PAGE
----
Research carried out in collaboration between University of Colorado Cancer Center (CO, USA) and Technion University (Haifa, Israel) has demonstrated that a device analyzing organic compounds in exhaled breath can distinguish patients with lung cancer and from those with chronic obstructive pulmonary disease (COPD). Furthermore, the test can also define the stage of any cancer present.
Recent lung cancer screening guidelines by the US Preventative Task Force have shown that screening via low-dose computed tomography can reduce disease mortality by 20%, but more sensitive screening causes increased incidence of false positives, primarily in the form of noncancerous lung nodules. This has resulted in increased need for more specific tests to distinguish between malignant and benign cancer.
“The metabolism of lung cancer patients is different than the metabolism of healthy people,” stated Fred R Hirsch, investigator at the University of Colorado Cancer Center and Professor of Medical Oncology at the University of Colorado School of Medicine. These differences in metabolism can provide distinct signatures for healthy breath, COPD or lung cancer that therefore allow the different pathologies (or lack of) to be distinguished.
These volatile organic compounds in the exhaled breath are analyzed by the device, which functions via patients blowing up a balloon that is then attached to an extremely sensitive gold nanoparticle sensor. The results can be analyzed rapidly, due to the recent development of a USB device that can quickly be plugged into a computer.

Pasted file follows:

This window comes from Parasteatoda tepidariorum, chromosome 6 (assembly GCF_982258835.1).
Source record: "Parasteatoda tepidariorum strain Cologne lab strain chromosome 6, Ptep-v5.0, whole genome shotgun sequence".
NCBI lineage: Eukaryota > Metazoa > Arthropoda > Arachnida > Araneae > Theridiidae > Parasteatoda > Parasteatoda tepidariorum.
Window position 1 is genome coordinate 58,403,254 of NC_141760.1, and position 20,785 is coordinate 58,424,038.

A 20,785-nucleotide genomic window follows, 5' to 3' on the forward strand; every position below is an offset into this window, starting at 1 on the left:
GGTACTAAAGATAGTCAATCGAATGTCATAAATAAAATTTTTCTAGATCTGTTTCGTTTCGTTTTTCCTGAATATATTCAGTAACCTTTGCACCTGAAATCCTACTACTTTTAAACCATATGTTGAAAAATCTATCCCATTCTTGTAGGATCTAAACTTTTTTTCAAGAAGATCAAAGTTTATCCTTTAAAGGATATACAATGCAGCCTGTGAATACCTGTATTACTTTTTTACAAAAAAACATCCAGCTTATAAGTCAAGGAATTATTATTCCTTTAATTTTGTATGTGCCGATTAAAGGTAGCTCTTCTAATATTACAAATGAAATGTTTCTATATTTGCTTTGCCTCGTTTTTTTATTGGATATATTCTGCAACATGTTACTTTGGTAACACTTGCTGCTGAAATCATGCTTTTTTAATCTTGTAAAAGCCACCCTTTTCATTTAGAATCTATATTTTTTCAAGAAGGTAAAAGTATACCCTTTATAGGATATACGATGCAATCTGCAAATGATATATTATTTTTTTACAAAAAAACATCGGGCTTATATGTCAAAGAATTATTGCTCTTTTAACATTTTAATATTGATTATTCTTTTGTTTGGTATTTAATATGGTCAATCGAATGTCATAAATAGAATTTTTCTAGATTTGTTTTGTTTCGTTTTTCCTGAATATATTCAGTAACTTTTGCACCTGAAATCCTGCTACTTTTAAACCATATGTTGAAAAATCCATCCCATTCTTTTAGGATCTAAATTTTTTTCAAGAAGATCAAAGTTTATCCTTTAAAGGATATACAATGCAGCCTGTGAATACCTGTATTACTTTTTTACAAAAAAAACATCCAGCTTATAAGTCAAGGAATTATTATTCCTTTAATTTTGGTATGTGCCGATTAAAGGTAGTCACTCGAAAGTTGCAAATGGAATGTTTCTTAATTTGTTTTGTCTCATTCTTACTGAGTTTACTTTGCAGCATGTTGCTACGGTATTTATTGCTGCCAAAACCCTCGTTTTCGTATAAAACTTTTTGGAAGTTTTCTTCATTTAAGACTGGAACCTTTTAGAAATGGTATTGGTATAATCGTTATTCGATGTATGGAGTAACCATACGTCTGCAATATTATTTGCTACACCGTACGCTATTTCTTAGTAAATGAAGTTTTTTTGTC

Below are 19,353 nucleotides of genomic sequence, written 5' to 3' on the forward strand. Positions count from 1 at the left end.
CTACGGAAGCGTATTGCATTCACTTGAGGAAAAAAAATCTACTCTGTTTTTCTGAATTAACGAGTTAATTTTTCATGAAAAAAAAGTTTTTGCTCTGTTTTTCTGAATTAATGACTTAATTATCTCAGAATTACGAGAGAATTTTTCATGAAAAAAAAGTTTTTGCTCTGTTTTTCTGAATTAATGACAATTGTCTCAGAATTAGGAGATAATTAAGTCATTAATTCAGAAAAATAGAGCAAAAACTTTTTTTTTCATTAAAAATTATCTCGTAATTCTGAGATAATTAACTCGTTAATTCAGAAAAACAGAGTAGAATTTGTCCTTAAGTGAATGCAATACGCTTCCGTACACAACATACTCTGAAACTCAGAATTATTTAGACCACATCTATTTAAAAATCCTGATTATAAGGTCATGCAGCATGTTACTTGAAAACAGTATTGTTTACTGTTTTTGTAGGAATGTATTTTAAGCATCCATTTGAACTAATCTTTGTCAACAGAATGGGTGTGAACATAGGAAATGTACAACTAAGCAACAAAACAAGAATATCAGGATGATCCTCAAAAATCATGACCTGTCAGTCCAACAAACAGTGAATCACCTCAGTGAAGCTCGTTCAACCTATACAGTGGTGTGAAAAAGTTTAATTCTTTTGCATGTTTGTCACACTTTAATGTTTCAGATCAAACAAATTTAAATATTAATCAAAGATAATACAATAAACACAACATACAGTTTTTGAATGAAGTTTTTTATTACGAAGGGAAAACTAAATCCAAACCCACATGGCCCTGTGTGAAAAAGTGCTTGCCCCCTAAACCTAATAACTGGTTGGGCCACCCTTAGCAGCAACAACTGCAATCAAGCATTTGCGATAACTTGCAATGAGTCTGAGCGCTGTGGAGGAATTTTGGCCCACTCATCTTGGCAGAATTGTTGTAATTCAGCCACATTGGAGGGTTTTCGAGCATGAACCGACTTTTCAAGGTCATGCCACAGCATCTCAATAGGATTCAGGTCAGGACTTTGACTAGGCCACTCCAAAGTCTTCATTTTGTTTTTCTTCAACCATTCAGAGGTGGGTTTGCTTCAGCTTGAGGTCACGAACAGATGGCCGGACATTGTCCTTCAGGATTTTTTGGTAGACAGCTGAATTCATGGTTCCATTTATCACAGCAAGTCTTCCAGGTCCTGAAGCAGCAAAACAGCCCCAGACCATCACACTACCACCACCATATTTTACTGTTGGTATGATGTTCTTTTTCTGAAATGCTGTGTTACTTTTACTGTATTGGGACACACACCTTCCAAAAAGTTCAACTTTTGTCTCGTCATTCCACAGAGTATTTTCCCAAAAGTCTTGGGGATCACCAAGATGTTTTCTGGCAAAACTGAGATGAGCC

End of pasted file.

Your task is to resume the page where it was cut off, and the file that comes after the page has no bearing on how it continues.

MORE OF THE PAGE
The data, presented at the 50th Annual Meeting of the American Society for Clinical Oncology (held 30 May–3 June, Chicago, IL, USA), could help transform the diagnosis of lung cancer. “This could totally revolutionize lung cancer screening and diagnosis. The perspective here is the development of a nontraumatic, easy, cheap approach to early detection and differentiation of lung cancer,” stated Hirsch.
Furthermore, the device could be used for more than simply diagnosis. Hirsch explained that “In addition to using levels of volatile organic compounds to diagnose lung cancer, we could eventually measure the change in patients’ levels of VOCs across time with the intent of, for example, monitoring how well a patient responds to specific treatments.” The University of Colorado Cancer Center is now investigating whether a breath now and a breath after treatment could define whether a patient should stay with a drug regimen or explore other options.
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